Every team needs a Swiss Army Knife. The Ravens have Patrick Ricard

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BALTIMORE - When defensive tackle Patrick Ricard recovered a fumble at the beginning of the third quarter, he turned toward the sideline and immediately realized his personnel group was being called. He had to stay on the field - this time as a fullback.

Ricard has been a swiss army knife of sorts in the preseason for the Ravens, playing in a variety of situations. In Thursday's 26-13 win over the Green Bay Packers at M&T Bank Stadium, he did just about everything imaginable. 

The third-year veteran made one tackle on defense and was disruptive in the backfield on a handful of others. He carried the ball twice for four yards and was a lead blocker as a fullback on multiple plays. In the team's second preseason game, he was on the field from nearly start to finish.

"He has been very versatile," coach John Harbaugh said. "He's in the backfield quite a bit on defense, he's in the backfield quite a bit on offense. That's a good balance, I guess. He has played well, and he's really establishing himself as a really valuable part of our team."

Last week against the Jaguars, he played seven snaps on offense, 14 on defense and one on special teams. Against the Packers, he played nearly 20 snaps - double what he did on offense and got significant time on the defensive line.

"I've been doing it for so long, I do everything in practice," Ricard said. "You kind of have to switch (mentalities) a little bit, but at the same time, when I'm on offense I bring my defensive mentality to offense and then vice versa. When I'm on defense, I understand offenses better because I play in this offense."

The only issue, however, is how many snaps he's on the field. Harbaugh said there's not a set limit to offensive or defensive snaps, it's just when he's needed on the field.

"No, just when he starts looking like he's really gassed, we try to give him a break," Harbaugh said. "He recovered a fumble, he came off, and when his personnel group was called, he kind of looked up. It was like, ‘Dude, this is what you wanted. Get out there.' He did well."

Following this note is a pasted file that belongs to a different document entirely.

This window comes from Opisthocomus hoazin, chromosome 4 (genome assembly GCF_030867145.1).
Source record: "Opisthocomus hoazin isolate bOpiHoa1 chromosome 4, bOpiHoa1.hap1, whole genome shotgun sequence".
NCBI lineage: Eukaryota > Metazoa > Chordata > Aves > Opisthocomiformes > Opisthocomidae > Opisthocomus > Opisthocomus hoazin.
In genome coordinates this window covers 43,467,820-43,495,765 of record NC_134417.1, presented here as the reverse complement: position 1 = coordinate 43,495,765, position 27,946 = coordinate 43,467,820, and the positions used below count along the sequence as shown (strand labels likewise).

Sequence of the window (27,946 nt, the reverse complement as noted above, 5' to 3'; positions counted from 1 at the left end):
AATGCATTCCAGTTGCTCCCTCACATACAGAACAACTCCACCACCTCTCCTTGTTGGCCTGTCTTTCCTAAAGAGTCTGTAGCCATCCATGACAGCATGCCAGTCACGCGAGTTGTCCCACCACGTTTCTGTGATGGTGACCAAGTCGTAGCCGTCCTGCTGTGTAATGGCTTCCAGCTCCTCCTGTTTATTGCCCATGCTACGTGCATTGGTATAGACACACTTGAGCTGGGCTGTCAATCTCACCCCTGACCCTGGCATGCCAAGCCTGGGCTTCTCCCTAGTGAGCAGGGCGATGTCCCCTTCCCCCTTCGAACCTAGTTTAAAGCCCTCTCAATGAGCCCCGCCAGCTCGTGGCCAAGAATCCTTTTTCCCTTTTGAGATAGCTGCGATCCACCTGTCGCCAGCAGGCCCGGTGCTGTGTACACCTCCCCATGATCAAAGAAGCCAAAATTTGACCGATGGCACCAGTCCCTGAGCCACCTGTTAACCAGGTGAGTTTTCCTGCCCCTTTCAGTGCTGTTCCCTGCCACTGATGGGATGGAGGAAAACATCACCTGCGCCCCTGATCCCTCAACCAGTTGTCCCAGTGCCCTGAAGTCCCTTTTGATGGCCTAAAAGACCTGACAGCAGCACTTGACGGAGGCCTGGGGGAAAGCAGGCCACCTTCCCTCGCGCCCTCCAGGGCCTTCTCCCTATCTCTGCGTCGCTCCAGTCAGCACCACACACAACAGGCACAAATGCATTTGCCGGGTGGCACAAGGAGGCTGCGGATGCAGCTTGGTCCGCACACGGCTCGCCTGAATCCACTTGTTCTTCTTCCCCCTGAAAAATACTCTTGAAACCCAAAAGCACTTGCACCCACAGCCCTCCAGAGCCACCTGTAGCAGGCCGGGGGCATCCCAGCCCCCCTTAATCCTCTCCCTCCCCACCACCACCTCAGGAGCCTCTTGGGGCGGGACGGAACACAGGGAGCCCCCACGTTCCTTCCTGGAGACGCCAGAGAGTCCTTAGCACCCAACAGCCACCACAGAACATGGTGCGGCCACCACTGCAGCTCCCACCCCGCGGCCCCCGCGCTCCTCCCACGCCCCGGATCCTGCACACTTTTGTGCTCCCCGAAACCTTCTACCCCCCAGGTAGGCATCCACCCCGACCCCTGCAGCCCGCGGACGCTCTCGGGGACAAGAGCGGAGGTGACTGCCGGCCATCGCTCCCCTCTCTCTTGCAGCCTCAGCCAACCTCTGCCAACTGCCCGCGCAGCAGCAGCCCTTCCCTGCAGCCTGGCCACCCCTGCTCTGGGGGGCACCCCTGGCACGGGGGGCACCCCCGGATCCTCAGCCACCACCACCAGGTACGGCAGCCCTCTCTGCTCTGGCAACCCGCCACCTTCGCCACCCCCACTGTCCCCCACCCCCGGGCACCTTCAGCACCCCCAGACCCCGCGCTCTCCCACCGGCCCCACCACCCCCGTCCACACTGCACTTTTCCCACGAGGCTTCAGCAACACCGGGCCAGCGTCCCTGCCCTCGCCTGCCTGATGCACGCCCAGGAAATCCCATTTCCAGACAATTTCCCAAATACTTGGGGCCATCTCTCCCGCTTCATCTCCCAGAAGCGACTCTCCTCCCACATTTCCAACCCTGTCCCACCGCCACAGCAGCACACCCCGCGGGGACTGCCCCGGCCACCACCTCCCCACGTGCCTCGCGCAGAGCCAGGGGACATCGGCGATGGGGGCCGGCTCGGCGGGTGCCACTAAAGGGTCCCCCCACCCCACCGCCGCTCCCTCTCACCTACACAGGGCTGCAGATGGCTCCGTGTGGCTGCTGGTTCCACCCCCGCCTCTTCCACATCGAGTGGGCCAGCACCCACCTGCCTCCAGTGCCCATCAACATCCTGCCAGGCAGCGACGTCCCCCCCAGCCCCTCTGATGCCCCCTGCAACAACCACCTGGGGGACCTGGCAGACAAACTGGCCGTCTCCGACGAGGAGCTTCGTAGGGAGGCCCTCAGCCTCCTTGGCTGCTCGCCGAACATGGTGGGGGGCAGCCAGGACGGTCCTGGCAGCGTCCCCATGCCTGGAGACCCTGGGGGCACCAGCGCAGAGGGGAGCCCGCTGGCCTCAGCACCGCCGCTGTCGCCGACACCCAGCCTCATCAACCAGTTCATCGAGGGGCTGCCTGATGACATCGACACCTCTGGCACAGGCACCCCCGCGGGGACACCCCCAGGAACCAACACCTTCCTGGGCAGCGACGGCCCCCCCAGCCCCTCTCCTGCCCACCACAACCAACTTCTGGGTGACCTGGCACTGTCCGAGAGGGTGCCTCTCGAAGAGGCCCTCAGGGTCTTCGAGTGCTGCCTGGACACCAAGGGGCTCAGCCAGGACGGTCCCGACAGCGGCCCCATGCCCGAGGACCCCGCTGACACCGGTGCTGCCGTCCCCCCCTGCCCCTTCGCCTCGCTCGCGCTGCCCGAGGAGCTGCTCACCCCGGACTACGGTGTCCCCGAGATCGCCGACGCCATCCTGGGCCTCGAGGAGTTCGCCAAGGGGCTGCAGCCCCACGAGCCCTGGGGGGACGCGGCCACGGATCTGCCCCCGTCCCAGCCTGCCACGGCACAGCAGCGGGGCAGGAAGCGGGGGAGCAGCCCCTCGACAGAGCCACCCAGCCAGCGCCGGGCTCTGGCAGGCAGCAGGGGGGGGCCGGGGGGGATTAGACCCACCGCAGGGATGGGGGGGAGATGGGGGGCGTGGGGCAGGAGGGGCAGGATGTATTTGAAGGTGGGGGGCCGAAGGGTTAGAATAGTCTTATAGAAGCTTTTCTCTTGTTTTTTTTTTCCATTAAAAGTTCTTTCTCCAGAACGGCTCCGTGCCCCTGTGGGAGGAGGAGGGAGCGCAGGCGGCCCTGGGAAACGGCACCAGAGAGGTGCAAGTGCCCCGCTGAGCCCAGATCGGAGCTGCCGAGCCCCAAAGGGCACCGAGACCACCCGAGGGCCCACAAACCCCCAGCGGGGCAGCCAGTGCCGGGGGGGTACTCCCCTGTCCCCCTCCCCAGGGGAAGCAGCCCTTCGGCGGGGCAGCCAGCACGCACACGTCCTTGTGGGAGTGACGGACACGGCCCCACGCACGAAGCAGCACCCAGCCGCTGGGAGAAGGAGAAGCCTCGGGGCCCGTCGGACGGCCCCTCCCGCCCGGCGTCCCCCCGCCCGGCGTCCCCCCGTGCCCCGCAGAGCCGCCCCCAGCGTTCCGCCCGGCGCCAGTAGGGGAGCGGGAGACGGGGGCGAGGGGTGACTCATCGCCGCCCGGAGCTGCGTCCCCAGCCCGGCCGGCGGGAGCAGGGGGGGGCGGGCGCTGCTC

An undrafted free agent in 2017 out of Maine, he played in all 16 games his rookie season. Last year, he played in just 10. But entering 2019, his reps are expanding on both sides of the ball.

In the team's first preseason game, he had two sacks. Thursday, with an expanded role, he found himself more involved on the offense and nearly just as big of a factor on the defense. 

"This is my third year of doing it, so it's kind of all I really know," Ricard said. "It gets a little exhausting, especially in the third quarter when I'm going back and forth the whole time. That's what I'm here to do, so I just have to mentally stay tough and get my breath back and try to recover as much as I can when I'm on the sideline. Whenever they want me in, I have to go in and play as hard as I can."

Fatigue aside, Ricard has been able to play his skillsets off of one another as he improves on both sides of the ball.

"For the most part, I kind of understand schemes more and things defensive guys might not because they've never had offensive exposure," Ricard said. "At first, it was weird to switch my brain back and forth because it's slightly a different mentality. Offense is more of like, using your brain more with more composure. Defense is more like, attack your thing and just go. But I'm getting better with transitioning."

He's also picked up some knowledge on the offensive side of the ball, which has helped him have the strong start to the preseason that he's had. 

"When I'm on the D-line, and they're making all of their calls and all their checks, I understand it more because when I'm playing fullback, I have to listen to the center make our call and who they're Mike-ing, Lion calls," Ricard said. "When I'm on defense I'm like, ‘Alright, I'm pretty sure where I know the play is going.'"

Additionally, with every team in a roster crunch each August, he's been able to take up two spots at both fullback and on the defensive line. He's become a key fixture for the Ravens, as he'll hold two spots on the roster by himself.

He's played offense for a few years in Baltimore, where he's firmly settled into a role where he's ready to be on the field - on offense, defense or special teams - no matter when his number is called.

"My answer always is whatever gets me on the field at this point," Ricard said with a smile. "I (just) like playing football, it's fun. Defense is just different, especially this defense. Last year, we were ranked No. 1 and it's a lot of fun. Whatever gets me on the field, I don't care."


Every team needs a Swiss Army Knife. The Ravens have Patrick Ricard originally appeared on NBC Sports Washington